My first thought was, “Is that thing a building?” And then I searched on “star-shaped building” and found that there had been an extremely controversial “star-shaped building” built as the “Texas Building” at the St. Louis World’s Fair in 1904. Super-wealthy Texan E. H. R. Green was so appalled at the building’s design (by St. Louis-born Texas architect C. H. Page) that he resigned from the state commission in protest, saying this:

“I am not in any way to be identified with the official responsibility of the building that portrays Texas as a freak and that is what that star-shaped building does. No one ever heard of such a type of architecture before. I want a building that will impress those who see it with the idea Texas has some dignity.” (Fort Worth Star-Telegram, April 12, 1903)

St. Louis built it anyway. It was kind of freaky — especially with a replica of the State Capitol dome awkwardly plonked down in the middle (gilding the lily, man…) — but it was, apparently, quite popular. See a ground-level photo of the Texas Building here — and here’s a drawing:

tx-bldg_st-louis-worlds-fair_FWST_013104
FWST, Jan. 31, 1904

That was an odd little detour. Anyway….

About that star over the Parry Avenue entrance to Fair Park — I’d love to know more about it. I’d love to see a better image. Anyone know anything? I wonder if Dahl’s plans and drawing for this giant Lone Star might be resting comfortably in the Dallas Historical Society archives?

Here’s the entrance design which was ultimately decided on — the one we still see today at Parry and Exposition. Yeah, there’s a star there, but now that I’ve seen what we could have had, it seems kind of puny. What it lost in overall heft it gained in height, I guess. But just imagine what it COULD have been!

fair-park_entrance_postcard_tx-centennial_1936_ebay_col

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Sources & Notes

Top image is from the 1972 Dallas Museum of Fine Arts catalog for the traveling show “1930s Expositions” (page 16); a scan of the catalog can be found at the Portal to Texas History here, and at the DMA website here.

Color postcard found on eBay.

tx-centennial_proposed-lone-star_george-dahl_dma-catalog_1972_portal_sm

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Copyright © 2020 Paula Bosse. All Rights Reserved.

Miscellaneous Dallas

wah-hoo-club_lake_ebay

Wah Hoo Club Lake, Members Only…

by Paula Bosse

Here are several images, most in varying degrees of low resolution. I don’t know what else to do with them other than post them all together, randomly. No research. They’re just HERE! Enjoy!

Above, a handsome couple posing under the entrance to Wah-Hoo Club Lake (I’ve seen it more often spelled “Wahoo” — south of Fair Park).

Below, the Coca-Cola Company building, McKinney and N. Lamar (still standing).

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Speaking of Coke, here are some Keen folks, standing on the steps of the Jefferson Hotel (Union Station is out of frame to their right).

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A couple of blocks away, the Old Red Courthouse, seen here from an unusual angle — looking toward the northwest (postcard postmarked 1908).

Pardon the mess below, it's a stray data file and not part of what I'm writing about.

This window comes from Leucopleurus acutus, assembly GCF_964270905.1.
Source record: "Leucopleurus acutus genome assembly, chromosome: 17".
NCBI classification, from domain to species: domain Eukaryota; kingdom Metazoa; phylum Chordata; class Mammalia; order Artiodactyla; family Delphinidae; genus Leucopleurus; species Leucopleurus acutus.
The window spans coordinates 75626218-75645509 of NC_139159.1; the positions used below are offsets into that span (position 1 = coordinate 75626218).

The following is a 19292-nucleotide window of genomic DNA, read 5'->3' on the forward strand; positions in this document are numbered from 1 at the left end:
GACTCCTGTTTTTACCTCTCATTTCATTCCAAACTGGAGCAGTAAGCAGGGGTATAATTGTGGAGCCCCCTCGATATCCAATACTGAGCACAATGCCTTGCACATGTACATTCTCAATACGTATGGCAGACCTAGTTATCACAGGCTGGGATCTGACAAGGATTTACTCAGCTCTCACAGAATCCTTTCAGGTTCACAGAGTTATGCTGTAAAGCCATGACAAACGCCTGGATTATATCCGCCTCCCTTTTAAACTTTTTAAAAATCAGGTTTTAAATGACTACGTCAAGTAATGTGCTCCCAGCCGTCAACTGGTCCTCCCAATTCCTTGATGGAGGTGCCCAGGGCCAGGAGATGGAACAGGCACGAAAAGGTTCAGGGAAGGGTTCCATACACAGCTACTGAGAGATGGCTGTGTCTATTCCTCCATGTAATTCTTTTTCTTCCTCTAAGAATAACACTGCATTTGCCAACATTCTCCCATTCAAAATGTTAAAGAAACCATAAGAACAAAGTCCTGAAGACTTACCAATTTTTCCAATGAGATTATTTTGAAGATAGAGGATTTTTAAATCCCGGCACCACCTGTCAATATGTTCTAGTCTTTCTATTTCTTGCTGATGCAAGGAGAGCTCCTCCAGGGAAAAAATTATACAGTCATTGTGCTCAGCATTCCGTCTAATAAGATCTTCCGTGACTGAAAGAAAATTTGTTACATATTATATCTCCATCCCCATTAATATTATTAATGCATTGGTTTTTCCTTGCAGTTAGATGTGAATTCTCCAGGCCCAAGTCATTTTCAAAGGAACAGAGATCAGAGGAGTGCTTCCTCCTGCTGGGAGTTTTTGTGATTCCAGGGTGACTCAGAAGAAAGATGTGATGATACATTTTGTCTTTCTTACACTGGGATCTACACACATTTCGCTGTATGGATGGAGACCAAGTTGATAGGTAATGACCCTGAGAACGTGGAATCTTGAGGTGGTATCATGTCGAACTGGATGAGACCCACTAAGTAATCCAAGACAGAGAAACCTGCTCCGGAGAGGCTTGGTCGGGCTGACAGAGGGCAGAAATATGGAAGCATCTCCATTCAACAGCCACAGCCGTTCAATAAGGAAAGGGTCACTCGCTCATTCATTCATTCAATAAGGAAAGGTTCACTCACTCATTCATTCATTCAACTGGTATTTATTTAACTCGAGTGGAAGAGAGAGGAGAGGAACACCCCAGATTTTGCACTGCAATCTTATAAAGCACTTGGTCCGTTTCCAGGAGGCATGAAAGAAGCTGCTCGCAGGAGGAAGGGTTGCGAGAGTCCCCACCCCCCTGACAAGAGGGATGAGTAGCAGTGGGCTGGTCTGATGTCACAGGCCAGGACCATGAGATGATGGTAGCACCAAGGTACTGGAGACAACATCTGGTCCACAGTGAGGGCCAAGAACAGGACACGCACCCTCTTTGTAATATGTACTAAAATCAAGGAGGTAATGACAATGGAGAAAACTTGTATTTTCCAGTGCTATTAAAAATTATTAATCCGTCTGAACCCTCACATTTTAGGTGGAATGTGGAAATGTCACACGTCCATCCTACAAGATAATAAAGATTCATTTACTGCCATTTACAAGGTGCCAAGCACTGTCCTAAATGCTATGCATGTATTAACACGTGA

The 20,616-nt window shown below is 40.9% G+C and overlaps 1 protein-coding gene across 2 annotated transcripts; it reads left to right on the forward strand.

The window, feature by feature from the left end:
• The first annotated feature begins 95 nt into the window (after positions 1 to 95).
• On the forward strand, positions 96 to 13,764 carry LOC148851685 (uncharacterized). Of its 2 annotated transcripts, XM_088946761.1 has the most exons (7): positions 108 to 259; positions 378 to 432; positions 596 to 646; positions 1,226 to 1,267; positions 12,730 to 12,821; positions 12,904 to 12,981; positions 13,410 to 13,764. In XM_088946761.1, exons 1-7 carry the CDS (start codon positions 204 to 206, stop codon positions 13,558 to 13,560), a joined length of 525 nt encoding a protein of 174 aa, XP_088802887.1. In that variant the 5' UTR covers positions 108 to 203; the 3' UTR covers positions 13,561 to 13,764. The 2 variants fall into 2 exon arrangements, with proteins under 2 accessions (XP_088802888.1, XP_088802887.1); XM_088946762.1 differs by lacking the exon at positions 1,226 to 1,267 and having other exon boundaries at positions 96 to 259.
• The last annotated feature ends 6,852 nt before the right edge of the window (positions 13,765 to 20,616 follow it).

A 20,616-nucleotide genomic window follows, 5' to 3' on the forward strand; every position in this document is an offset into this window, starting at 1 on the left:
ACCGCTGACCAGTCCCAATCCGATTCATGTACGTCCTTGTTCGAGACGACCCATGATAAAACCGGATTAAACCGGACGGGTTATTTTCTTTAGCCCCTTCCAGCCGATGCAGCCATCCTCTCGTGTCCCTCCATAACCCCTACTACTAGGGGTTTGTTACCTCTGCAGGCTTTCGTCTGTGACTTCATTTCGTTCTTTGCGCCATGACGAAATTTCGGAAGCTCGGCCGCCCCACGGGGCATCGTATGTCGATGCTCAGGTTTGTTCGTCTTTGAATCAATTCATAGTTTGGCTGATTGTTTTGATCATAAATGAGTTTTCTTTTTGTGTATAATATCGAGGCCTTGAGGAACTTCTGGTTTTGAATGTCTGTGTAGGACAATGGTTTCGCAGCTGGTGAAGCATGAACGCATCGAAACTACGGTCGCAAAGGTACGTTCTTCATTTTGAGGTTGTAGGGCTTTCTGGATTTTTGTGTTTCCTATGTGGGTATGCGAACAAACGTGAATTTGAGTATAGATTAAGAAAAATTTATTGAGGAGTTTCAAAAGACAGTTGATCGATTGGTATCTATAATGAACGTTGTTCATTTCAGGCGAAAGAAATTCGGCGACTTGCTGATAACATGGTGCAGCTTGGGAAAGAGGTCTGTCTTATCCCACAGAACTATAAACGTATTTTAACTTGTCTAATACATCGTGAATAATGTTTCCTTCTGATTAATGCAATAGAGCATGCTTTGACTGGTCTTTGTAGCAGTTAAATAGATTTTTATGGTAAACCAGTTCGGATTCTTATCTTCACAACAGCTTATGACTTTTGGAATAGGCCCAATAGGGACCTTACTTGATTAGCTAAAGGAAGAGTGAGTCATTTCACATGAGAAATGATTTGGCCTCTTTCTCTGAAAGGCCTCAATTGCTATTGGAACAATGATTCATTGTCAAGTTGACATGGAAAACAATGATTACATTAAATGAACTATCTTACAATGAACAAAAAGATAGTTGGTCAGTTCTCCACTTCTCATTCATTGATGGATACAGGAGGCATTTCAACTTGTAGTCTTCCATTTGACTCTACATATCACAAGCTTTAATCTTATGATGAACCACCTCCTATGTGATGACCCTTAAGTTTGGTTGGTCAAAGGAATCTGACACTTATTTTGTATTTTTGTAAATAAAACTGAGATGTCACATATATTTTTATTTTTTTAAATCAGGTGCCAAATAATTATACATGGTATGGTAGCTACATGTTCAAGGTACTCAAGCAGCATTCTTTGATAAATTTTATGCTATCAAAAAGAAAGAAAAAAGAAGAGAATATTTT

old-red_postcard_1908_ebay

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This is a super low-resolution image, but I’ve never seen it before, so, what the heck: I give you a fuzzy Jackson Street looking northeast (postmarked 1907).

jackson-street-looking-northeast_postcard_ebay_postmarked-1907

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The “new” Post Office and Federal Building at Bryan and Ervay (postmarked 1964).

post-office_federal-bldg_bryan-ervay_postmarked-1964

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A jog over to Oak Cliff — here’s a horse-drawn hearse.

oak-cliff_hearse_horse-drawn_rppc_ebay

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Up to Preston and Royal (northeast corner, I think) — a Mobil station.

preston-royal_10721-preston_corner_royal_flickr_coltera

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Even farther north, LBJ under construction, looking west at the intersection with Central (1967). (Can’t pass up the opportunity to link to one of the most popular photos I’ve ever posted which shows what is now LBJ and Valley View in 1958 — nothin’ but farmland.)

lbj-looking-west_at-75_flickr_red-oak-kid

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And, lastly, my favorite of these miscellaneous images: the 2200 block of 2nd Avenue (from about Metropolitan — a couple of blocks south of Fair Park). This part of town used to be really interesting. Unfortunately, it looks nothing like this now (see it on Google Street View here). This is a screenshot from the KERA-produced documentary “South Dallas Pop” (which you can watch in its entirety here).

2nd-ave_south-dallas-pop_KERA

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Sources & Notes

All images found on eBay except for the following: Preston-Royal Mobil station, from Coltera’s Flickr stream; LBJ photo from Red Oak Kid’s Flickr stream; and the photo of 2nd Avenue, which might be from the collection of the Dallas Public Library.

See “Miscellaneous Dallas #2” here.

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Copyright © 2020 Paula Bosse. All Rights Reserved.